ASHLAND CITY, Tenn. (July 29, 2022)— Nashville District engineers reset upper approach stop logs on Cheatham Lock in Ashland City, TN. Engineers from the USACE Huntington District Light Capacity Fleet assisted with the maintenance work completed July 25.
Engineers previously performed maintenance on the lock by replacing some lock filling valves and emptying valves. During this routine maintenance, some of the lock gate’s j-seals were replaced, which will help prevent leaks and help keep the structure up to date.
Lock and Dam Equipment Mechanic Supervisor Justin Gray said there weren’t any problems with the gate, but it’s been a long time since the seals received maintenance it’s better to conduct the routine maintenance now while they had the chance.
“The seals hadn’t been replaced since the mid-1990s, so it was time for a replacement and some updating to more modern parts,” said Gray.
The massive stop logs were pulled from the lock weeks prior, and the old seals were removed before the maintenance and resetting process.
“Six stop logs were reset. Two 84,000-pound stop logs and four 63,000-pound stop logs. We replaced each stop log, one at a time. We set the upper closure stop logs to replace the lock gate seals and prevent any future leakage,” Gray said.
The maintenance helps ensure the upper lock gate seals off water when closed and prevents cavitation, the static pressure of water leading to the formation of small vapor-filled cavities.
Engineers from the USACE Underwater Diving Program dove into the water to unhook the stop logs from the massive 348 Crawler Crane which can tow a maximum of 300 tons. Once detached, the logs are secured, and the next log is ready to be set on top.
Nashville District Dive Coordinator Kyle Tanner said the diving team prepared to set the stop logs by first sweeping the barrier surface in advance. The team ensured there was no debris in the sealing area which could interfere with the proper seal.
“The dive team comes to set up, get everything prepped and ready for maintenance. We do things like setting stop logs, bulkheads, and pumps. Pretty much anything that requires major maintenance, you can see the dive team at the forefront assisting where we are needed,” said Tanner.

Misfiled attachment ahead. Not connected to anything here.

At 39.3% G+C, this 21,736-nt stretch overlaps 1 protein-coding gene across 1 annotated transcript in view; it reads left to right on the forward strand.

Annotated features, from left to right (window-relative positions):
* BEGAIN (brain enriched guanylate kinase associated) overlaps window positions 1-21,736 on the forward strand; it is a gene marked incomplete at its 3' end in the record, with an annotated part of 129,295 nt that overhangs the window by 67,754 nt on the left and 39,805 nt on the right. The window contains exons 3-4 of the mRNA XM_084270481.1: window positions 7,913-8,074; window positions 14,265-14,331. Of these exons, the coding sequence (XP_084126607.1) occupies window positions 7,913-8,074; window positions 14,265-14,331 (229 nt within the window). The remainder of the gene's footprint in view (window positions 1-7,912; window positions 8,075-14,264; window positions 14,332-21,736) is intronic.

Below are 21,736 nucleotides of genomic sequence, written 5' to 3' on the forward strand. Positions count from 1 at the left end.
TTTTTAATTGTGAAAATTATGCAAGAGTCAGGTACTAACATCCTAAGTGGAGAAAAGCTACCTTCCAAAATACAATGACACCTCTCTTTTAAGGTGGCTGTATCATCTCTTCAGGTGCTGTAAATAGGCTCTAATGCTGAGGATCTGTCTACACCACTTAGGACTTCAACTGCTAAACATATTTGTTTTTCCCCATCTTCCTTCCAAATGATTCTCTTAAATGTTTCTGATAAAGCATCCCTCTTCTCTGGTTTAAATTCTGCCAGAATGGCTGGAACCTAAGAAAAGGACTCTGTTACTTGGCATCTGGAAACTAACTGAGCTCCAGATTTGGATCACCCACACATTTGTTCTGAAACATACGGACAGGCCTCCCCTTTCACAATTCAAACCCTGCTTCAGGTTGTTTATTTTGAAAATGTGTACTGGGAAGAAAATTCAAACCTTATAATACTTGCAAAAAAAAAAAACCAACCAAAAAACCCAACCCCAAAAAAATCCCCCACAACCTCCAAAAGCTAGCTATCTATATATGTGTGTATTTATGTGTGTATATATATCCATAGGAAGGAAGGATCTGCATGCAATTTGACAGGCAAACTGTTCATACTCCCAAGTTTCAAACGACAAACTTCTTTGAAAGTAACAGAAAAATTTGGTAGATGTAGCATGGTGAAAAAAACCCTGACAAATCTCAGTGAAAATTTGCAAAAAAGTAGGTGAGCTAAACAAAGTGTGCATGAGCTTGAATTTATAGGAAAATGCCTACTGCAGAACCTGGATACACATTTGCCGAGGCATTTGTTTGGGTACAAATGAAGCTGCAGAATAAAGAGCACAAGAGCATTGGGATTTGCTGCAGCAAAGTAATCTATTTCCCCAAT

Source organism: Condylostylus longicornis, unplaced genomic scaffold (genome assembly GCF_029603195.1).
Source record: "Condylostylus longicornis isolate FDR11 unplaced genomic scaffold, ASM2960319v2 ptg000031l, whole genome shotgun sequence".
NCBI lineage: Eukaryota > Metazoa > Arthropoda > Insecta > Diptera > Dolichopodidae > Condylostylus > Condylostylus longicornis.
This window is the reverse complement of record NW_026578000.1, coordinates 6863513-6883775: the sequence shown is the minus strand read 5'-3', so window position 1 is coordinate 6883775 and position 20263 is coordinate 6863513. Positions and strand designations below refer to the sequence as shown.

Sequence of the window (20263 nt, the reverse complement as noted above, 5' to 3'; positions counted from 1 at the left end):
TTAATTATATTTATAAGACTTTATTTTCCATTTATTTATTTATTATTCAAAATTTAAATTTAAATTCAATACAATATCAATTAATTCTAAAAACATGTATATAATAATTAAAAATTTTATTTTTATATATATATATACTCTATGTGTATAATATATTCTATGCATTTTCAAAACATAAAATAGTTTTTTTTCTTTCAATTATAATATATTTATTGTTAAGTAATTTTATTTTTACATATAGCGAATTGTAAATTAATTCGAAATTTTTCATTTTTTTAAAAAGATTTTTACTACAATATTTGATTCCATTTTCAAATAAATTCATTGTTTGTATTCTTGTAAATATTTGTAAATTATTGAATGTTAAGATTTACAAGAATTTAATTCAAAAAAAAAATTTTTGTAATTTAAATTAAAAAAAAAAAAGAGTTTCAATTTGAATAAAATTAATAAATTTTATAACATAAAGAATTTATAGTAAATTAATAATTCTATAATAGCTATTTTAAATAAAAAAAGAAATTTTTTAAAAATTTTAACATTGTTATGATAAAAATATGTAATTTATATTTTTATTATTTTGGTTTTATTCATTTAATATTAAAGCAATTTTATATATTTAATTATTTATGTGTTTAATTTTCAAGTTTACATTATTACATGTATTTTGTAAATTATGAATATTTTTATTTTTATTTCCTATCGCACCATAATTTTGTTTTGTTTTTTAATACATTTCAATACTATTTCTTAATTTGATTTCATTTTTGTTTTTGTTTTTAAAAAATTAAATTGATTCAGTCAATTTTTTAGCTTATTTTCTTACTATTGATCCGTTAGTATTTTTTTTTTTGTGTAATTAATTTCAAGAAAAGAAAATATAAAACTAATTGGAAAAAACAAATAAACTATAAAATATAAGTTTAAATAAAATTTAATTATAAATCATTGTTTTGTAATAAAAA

Once engineers lowered and set a stop log, divers dove underwater to verify the stop log was flush and had a proper bearing surface. Divers then unrigged the stop log from the block of the crane and verified the next stop log could be easily placed.
“Out of the six-stop logs, four are placed under water. All four require divers to help remove and reset the stop logs. Its important divers are here to help with this part because you really can’t do it without the proper equipment and training,” said Tanner.
Jesse Watson, a welder from the Huntington District based out of Louisville, Kentucky, said performing routine maintenance on the lock ensures the lock and dam are functioning properly and vessels can travel the waterway with no delays.
“The seals are now replaced, and the gate continues to function well. We won’t need to do any maintenance like this for a long time to come, but it’s good we got it taken care of before we were forced to replace anything from damage,” said Gray.
The Corps of Engineers has several maintenance projects currently taking place. Huntington District engineers will be heading to their next project in the Louisville District shortly after leaving Cheatham Lock.
“We enjoy being part of these maintenance operations throughout the Corps. Almost every project requires a dive operation because most of these infrastructures weren’t designed for maintenance above water, so it requires a dive team to assist,” said Watson.
(The public can obtain news, updates and information from the U.S. Army Corps of Engineers Nashville District on the district’s website at www.lrn.usace.army.mil, on Facebook at http://www.facebook.com/nashvillecorps and on Twitter at http://www.twitter.com/nashvillecorps.)